questions. Bill and Chris lock horns in an online debate. Chris eventually wins, with the result that weekly individual reflections are included in the folio; but there is no discussion of these in meetings. After the debate the group agree that they have become productive and are now performing.

Group J This group shared previous negative experiences of tertiary study. Alan takes a lead in the group expression of hatred for the course and resistance to the task of reflection. By mid semester nothing has been produced for formative feedback. Some individual attempts at least to give an indication of working are unsuccessful, and some members leave. At the last minute Alan singlehandedly produces a folio that is purely descriptive. Cross case thematic analysis The cross case analysis is based on the following themes: leadership, as a signal of defensive behaviour or of assistance in group development communication, as pointer to group maturity reflection, as indicator of levels of learning impact of teacher as anxiety container Leadership To the shared motivation to learn, Trudys leadership in Group I added, a structure and mode of communication, as well as the modelling of how to demonstrate learning. It was not however a dependent relationship; rather it established the working context in which group members could contribute equally and develop as a team. For the Yay team leadership was various. Richards understood the task and departed when uncomfortable with it, Clarissas insisted on both reflection and analysis, and Cliffs had organisational expertise.

Leadership in the other groups however was related more to basic assumption functioning. The Blue Groups dynamics are characterised by the groups basic assumption dependency on Stellas informal but powerful leadership, prompted by her high levels of insecurity. Once Millys formal position as Chair had been undermined, the group could operate as one unconsciously colluding to avoid any group reflection. When SPC became dependent upon Adrian, energy was spent in loyalty to Adrian over Daniel. In Group L Charles online challenge to Bill was ultimately successful in demonstrating the groups oneness. Group J after taking the lead from Alan to fight the course most members then fled from it.

Maturity of communication can be seen to relate to non-defensive group behaviour or the ability to focus on the task of deep or double loop learning. Group Is language on the threaded discussion board appeared genuine with feedback both positive and negative given and acted upon. However communication in their virtual chats was more matter of fact dealing with logistics. The Yay team generally maintained a level of open communication about most matters. The communication of those defensive groups can be seen generally to deteriorate. The Blue Groups last month of meetings were reduced to idle chitchat. SPC lost even the mocking style of communication that characterised their early meetings. The language of Group L changed under Charles leadership to that of mechanics. Group Ls language of hatred for the course turned to love of sport before stopping completely. Reflection as indicator of levels of learning The response by the VPLTs to the task of reflection seems here to determine the ability to engage with the subsequent Kolb phases. Group I appears to have learnt deeply, operating in all phases of Kolb at a high level, and exhibiting throughout dynamics suggestive of double loop learning. But reflection was carried out asynchronously. The Yay teams individual reflections on, and analysis of, process issues, in response to Clarissas suggestion, were written too late for group discussion and action. Nonetheless the group increasingly demonstrated dynamics characteristic of double loop learning. The Blue Group invested much of its energy in defending against any group feedback. Consequently they confined themselves to the experience rather than reflecting on it and operated within the existing norms of single loop learning. After Adrian had encouraged SPC members Aug 30 08:37:17 not as a criticism of David but better to confront our weaknesses as a team to rectify them, there was no hint of any such reflection. The individual attempts by Joseph and Bill to reflect and analyse were included in Group Ls folio. But as there was no group discussion about these, the group remained at the level of single loop learning. Individual comments about Group Js slackness and loss of focus were not responded to in meetings. Impact of teacher as anxiety container In cycle one the teacher was very involved with the Blue Group. After an initial intervention about team operation was ignored, the teacher later attempted to get the group to process the leadership coup. It seems that, while the teacher was present in the chat, members were eventually able to give feedback; but with her departure the previous dynamics reappeared. The teacher had little to do with SPC.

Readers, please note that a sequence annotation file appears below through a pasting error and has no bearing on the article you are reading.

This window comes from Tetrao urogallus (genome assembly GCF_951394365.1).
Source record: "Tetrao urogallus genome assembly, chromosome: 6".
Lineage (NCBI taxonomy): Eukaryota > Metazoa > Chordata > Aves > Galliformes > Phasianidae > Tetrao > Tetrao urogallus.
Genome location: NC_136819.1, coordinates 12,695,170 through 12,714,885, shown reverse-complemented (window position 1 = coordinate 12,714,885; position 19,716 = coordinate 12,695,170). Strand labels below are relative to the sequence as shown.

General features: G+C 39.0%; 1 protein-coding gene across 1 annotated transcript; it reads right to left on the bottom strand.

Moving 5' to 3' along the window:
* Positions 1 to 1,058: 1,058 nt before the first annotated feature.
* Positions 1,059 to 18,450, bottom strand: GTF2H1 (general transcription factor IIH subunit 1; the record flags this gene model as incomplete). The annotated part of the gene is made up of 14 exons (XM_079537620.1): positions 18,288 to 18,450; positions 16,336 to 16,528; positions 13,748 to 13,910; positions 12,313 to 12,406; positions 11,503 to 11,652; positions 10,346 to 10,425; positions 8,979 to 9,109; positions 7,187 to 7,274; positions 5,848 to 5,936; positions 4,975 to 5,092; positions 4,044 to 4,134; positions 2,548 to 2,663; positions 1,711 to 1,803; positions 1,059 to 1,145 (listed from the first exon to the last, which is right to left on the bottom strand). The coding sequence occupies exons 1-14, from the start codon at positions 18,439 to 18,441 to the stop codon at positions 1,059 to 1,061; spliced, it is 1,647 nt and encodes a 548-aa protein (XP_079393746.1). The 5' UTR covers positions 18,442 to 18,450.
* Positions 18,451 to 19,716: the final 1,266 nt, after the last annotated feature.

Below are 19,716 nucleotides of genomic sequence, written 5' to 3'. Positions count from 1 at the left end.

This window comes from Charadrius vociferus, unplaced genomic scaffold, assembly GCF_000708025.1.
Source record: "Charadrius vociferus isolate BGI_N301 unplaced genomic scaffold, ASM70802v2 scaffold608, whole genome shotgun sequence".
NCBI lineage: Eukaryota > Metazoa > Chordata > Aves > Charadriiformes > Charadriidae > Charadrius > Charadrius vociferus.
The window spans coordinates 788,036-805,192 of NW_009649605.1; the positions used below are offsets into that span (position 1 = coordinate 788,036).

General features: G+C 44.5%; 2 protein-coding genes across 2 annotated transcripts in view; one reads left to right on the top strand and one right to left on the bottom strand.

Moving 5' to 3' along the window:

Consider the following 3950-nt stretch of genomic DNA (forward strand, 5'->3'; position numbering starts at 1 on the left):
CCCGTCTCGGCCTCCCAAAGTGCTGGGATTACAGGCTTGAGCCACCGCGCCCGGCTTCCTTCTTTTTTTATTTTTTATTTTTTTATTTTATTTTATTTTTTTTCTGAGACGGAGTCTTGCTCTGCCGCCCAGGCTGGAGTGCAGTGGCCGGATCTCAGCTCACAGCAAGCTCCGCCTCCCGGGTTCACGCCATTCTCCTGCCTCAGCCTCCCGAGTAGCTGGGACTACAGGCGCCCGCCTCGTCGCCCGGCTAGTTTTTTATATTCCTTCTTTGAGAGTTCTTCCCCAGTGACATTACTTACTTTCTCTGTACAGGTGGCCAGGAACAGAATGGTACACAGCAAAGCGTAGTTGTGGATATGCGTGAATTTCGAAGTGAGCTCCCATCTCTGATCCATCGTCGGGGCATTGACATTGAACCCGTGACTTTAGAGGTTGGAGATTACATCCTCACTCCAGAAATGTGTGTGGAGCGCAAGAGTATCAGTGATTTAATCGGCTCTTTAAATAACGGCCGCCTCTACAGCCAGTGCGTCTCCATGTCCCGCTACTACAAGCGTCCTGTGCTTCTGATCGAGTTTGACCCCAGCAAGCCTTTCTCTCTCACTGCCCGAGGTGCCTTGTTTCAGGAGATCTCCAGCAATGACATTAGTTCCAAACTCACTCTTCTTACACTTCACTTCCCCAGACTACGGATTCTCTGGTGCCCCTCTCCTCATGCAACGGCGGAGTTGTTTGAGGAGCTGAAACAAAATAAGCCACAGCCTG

In cycle two Richards understanding of the team task resulted from his reading of the course discussion board. It seems that Clarissa acted following the teachers formative feedback on the Yay team folio. In cycle three Team I is of interest because members deep understanding of the task was idiosyncratic, with Richards related to formative feedback on learning contract and the other two to design matters: Trudys to repeated reading of the course instructions, and Charles to the completion of a team exercises. The teacher had no involvement in Team Is discussion board or chat room. In Group L the teacher had given Bill extensive formative feedback on his learning contract. Attendance by the teacher at one of their meetings seemed of significance to Joseph and Bill but not Chris. The teacher had responded to Group Js request to form a company, and had suggested that the group reflect on their processes within this. Conclusion It seems, that in this experiential online Organisation Behaviour course, defensive group dynamics can operate as a more potent factor on group learning, than that of the teacher as designer or facilitator. The cyclical deepening in learning, demonstrated by the ability of some VPLT cases to begin to reflect and improve their practice, might seem to result from improvements in educational design and online facilitation. However, the third cycle comprised, not only Group Is deep or double loop learning, but also Groups L and J, with the worst learning outcomes. It seems that, if group members remain overall more anxious than motivated about the task of learning, the course design and interventions of online moderator, seem to have little impact on these defensive dynamics. However, if the dynamics of the group are such that it can operate as a work group, motivated to learn, the input of teacher can assist such nondefensive groups, in particular to reflect on their operation as a means of improving it. Deep learning in some groups has also been seen to have been assisted by members with management experience and important skills in structuring online group interaction and enabling improvements of practice. Cognitive ability and experience in relating theoretical ideas to practice have also been beneficial, as has the echoing of the teachers modelling of learning behaviours. But, it has been seen that by themselves, such skills and the role of the teacher, can appear powerless in the face of defensive group dynamics, which bind members together apparently uncontrollably. It seems that nondefensive group dynamics are a precondition for a groups ability to learn deeply. References Agryis, C. & Schon, D. A. (1974). Theory in Practice: Increasing Professional Effectiveness. San Francisco: Jossey-Bass. Agryis, C. & Schon, D. A. (1978). Organizational Learning a Theory of Action Perspective. Reading, Mass: Addison Wesley.